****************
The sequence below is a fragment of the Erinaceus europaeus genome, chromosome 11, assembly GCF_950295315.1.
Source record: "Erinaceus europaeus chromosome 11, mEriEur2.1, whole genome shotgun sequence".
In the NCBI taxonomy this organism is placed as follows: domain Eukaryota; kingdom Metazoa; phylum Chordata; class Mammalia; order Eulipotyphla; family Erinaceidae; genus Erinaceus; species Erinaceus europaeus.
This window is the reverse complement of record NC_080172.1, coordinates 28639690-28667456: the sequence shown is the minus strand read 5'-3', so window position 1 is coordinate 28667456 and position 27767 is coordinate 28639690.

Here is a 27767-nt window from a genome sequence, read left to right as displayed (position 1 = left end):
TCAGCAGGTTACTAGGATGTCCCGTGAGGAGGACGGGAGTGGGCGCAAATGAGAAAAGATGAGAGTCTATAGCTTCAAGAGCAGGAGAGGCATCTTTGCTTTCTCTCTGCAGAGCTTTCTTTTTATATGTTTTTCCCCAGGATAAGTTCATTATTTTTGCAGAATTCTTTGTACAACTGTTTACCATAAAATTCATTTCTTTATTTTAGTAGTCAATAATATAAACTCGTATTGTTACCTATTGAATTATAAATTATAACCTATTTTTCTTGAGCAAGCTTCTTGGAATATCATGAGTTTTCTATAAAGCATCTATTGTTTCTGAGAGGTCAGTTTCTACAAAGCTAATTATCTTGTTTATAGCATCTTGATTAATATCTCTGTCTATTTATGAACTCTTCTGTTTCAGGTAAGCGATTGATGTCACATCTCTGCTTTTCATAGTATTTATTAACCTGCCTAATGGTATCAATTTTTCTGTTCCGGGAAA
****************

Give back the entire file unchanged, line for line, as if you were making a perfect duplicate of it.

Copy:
The sequence below is a fragment of the Erinaceus europaeus genome, chromosome 11, assembly GCF_950295315.1.
Source record: "Erinaceus europaeus chromosome 11, mEriEur2.1, whole genome shotgun sequence".
In the NCBI taxonomy this organism is placed as follows: domain Eukaryota; kingdom Metazoa; phylum Chordata; class Mammalia; order Eulipotyphla; family Erinaceidae; genus Erinaceus; species Erinaceus europaeus.
This window is the reverse complement of record NC_080172.1, coordinates 28639690-28667456: the sequence shown is the minus strand read 5'-3', so window position 1 is coordinate 28667456 and position 27767 is coordinate 28639690.

Here is a 27767-nt window from a genome sequence, read left to right as displayed (position 1 = left end):
TCAGCAGGTTACTAGGATGTCCCGTGAGGAGGACGGGAGTGGGCGCAAATGAGAAAAGATGAGAGTCTATAGCTTCAAGAGCAGGAGAGGCATCTTTGCTTTCTCTCTGCAGAGCTTTCTTTTTATATGTTTTTCCCCAGGATAAGTTCATTATTTTTGCAGAATTCTTTGTACAACTGTTTACCATAAAATTCATTTCTTTATTTTAGTAGTCAATAATATAAACTCGTATTGTTACCTATTGAATTATAAATTATAACCTATTTTTCTTGAGCAAGCTTCTTGGAATATCATGAGTTTTCTATAAAGCATCTATTGTTTCTGAGAGGTCAGTTTCTACAAAGCTAATTATCTTGTTTATAGCATCTTGATTAATATCTCTGTCTATTTATGAACTCTTCTGTTTCAGGTAAGCGATTGATGTCACATCTCTGCTTTTCATAGTATTTATTAACCTGCCTAATGGTATCAATTTTTCTGTTCCGGGAAA